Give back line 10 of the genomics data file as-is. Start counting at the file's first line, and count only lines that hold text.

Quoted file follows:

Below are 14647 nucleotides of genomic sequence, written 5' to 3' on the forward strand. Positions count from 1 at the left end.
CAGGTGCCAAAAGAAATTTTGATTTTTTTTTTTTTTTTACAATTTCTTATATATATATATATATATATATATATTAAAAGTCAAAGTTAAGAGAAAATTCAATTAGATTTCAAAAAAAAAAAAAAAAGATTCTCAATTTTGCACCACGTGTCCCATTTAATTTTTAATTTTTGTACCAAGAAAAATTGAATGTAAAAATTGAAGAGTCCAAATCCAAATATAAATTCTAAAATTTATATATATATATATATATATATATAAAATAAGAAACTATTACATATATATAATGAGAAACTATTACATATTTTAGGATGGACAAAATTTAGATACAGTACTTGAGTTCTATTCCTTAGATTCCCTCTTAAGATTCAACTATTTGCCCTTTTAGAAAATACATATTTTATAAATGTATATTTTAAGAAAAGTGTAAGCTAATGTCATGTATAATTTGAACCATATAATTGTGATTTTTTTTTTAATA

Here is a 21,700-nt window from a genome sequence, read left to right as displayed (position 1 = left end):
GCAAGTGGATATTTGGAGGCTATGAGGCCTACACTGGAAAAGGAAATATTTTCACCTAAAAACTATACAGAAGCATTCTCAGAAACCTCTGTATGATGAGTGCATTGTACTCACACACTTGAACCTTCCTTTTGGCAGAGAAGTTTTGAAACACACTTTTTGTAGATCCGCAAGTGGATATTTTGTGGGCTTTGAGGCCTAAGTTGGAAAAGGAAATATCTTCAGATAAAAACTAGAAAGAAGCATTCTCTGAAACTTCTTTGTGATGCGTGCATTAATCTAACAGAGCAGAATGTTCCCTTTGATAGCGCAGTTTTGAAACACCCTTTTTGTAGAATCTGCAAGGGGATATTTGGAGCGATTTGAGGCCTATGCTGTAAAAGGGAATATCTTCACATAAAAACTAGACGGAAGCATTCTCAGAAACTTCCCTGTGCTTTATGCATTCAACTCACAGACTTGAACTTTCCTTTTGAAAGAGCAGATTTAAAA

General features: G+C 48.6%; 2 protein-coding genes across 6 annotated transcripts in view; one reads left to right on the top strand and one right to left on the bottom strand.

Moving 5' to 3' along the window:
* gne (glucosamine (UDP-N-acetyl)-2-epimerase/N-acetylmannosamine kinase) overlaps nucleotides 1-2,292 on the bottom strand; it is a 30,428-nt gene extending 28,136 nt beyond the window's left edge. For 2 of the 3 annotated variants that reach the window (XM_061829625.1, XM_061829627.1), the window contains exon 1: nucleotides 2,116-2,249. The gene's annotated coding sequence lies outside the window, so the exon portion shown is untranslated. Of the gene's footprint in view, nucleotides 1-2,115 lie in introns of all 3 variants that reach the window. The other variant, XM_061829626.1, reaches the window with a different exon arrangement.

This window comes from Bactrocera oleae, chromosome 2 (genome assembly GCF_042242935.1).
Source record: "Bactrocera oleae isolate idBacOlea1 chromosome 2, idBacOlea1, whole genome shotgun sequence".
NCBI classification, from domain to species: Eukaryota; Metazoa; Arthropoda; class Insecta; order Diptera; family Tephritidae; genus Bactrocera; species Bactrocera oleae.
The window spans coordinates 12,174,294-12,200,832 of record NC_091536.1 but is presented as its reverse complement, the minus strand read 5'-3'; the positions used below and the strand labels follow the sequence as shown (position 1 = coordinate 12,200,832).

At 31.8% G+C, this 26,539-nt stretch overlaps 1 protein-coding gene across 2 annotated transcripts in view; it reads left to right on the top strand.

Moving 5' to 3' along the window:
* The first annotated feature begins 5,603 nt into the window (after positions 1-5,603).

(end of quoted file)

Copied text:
NCBI classification, from domain to species: Eukaryota; Metazoa; Arthropoda; class Insecta; order Diptera; family Tephritidae; genus Bactrocera; species Bactrocera oleae.